Is 'bonus' in your best interests?
- By Milt x_Zall
- Jul 19, 2002
During the past month, I have been describing some of the basics about variable annuities and how they work. This week, I'll describe the "bonus credit" feature of some variable annuity contracts.
Balancing Bonus Credits
Some insurance companies now offer variable annuity contracts with "bonus credit" features. The contracts promise to add a bonus to your contract value based on a specified percentage (typically ranging from 1 percent to 5 percent) of purchase payments.
Example: You buy a variable annuity contract that offers a bonus credit of 3 percent on each purchase payment. You make a purchase payment of $20,000. The insurance company issuing the contract adds a bonus of $600 to your account.
Variable annuities with bonus credits may carry a downside, however -- higher expenses that can outweigh the benefit of the bonus credit offered.
Frequently, insurers will charge you for bonus credits in one or more of the following ways:
* Surrender charges may be higher for a variable annuity that pays you a bonus credit than for a similar contract with no bonus credit.
* Your purchase payments may be subject to surrender charges for a longer period than they would be under a similar contract with no bonus credit.
* Higher annual mortality and expense risk charges may be deducted for a variable annuity that pays you a bonus credit. Although the difference may seem small, it can add up over time. In addition, some contracts may impose a fee specifically to pay for the bonus credit.
Is the Bonus Worth It?
Before buying a variable annuity with a bonus credit, ask yourself -- and the financial professional who is trying to sell you the contract -- whether the bonus is worth more to you than any increased charges you will pay for the bonus.
This may depend on a variety of factors, including the amount of the bonus credit and the increased charges, how long you hold your annuity contract, and the return on the underlying investments. You also need to consider the other features of the annuity to determine whether it is a good investment for you.
Example: You make purchase payments of $10,000 in Annuity A and $10,000 in Annuity B. Annuity A offers a bonus credit of 4 percent on your purchase payment, and deducts annual charges totaling 1.75 percent. Annuity B has no bonus credit and deducts annual charges totaling 1.25 percent. Let's assume that both annuities have an annual rate of return, before expenses, of 10 percent. By the 10th year, your account value in Annuity A will have grown to $22,978. But your account value in Annuity B will have grown more, to $23,136, because Annuity B deducts lower annual charges, even though it does not offer a bonus.
You should also note that a bonus might only apply to your initial premium payment, or to premium payments you make within the first year of the annuity contract. Further, under some annuity contracts, the insurer will take back all bonus payments made to you within the prior year or some other specified period if you make a withdrawal, if a death benefit is paid to your beneficiaries upon your death, or in other circumstances.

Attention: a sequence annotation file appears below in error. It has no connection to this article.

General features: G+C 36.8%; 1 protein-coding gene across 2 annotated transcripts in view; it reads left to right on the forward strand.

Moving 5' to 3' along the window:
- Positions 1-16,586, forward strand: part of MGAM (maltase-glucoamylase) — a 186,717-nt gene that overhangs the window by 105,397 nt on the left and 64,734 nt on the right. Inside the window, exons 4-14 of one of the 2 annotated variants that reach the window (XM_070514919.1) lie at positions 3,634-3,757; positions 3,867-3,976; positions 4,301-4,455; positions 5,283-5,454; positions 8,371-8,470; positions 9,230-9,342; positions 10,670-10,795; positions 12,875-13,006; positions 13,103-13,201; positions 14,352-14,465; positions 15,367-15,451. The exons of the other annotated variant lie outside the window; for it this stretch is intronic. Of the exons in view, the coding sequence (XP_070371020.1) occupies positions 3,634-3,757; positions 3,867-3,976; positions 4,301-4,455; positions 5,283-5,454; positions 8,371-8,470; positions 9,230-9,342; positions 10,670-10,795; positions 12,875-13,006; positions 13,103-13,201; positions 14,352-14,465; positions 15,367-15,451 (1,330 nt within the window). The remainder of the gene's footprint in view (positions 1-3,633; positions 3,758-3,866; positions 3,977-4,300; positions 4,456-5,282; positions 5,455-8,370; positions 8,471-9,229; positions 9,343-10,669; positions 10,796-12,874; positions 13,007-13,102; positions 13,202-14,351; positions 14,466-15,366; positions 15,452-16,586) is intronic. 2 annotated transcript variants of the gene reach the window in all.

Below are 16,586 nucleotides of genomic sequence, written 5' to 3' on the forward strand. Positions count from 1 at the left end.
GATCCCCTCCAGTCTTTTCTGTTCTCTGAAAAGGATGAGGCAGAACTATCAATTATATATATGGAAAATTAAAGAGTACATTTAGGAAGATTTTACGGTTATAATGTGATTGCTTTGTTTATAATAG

Beware of Surrender
If you already own a variable annuity and are thinking of exchanging it for a different annuity with a bonus feature, you should be careful. Even if the surrender period on your current annuity contract has expired, a new surrender period generally will begin when you exchange that contract for a new one. This means that, by exchanging your contract, you will forfeit your ability to withdraw money from your account without incurring substantial surrender charges. And as described above, the schedule of surrender charges and other fees may be higher on the variable annuity with the bonus credit than they were on the annuity that you exchanged.
Example: You currently hold a variable annuity with an account value of $20,000, which is no longer subject to surrender charges. You exchange that annuity for a new variable annuity, which pays a 4 percent bonus credit and has a surrender charge period of eight years, with surrender charges beginning at 9 percent of purchase payments in the first year. Your account value in this new variable annuity is now $20,800. During the first year you hold the new annuity, you decide to withdraw all of your account value because of an emergency. Assuming that your account value has not increased or decreased because of investment performance, you will receive $20,800 minus 9 percent of your $20,000 purchase payment, or $19,000. This is $1,000 less than you would have received if you had stayed in the original variable annuity, where you were no longer subject to surrender charges.
In short: Take a hard look at bonus credits. In some cases, the "bonus" may not be in your best interest.
Coming Next Week
Ask questions before you invest.
Zall, Bureaucratus columnist and a retired federal employee, is a freelance writer based in Silver Spring, Md. He specializes in taxes, investing, business and government workplace issues. He is a certified internal auditor and a registered investment adviser. He can be reached at email@example.com.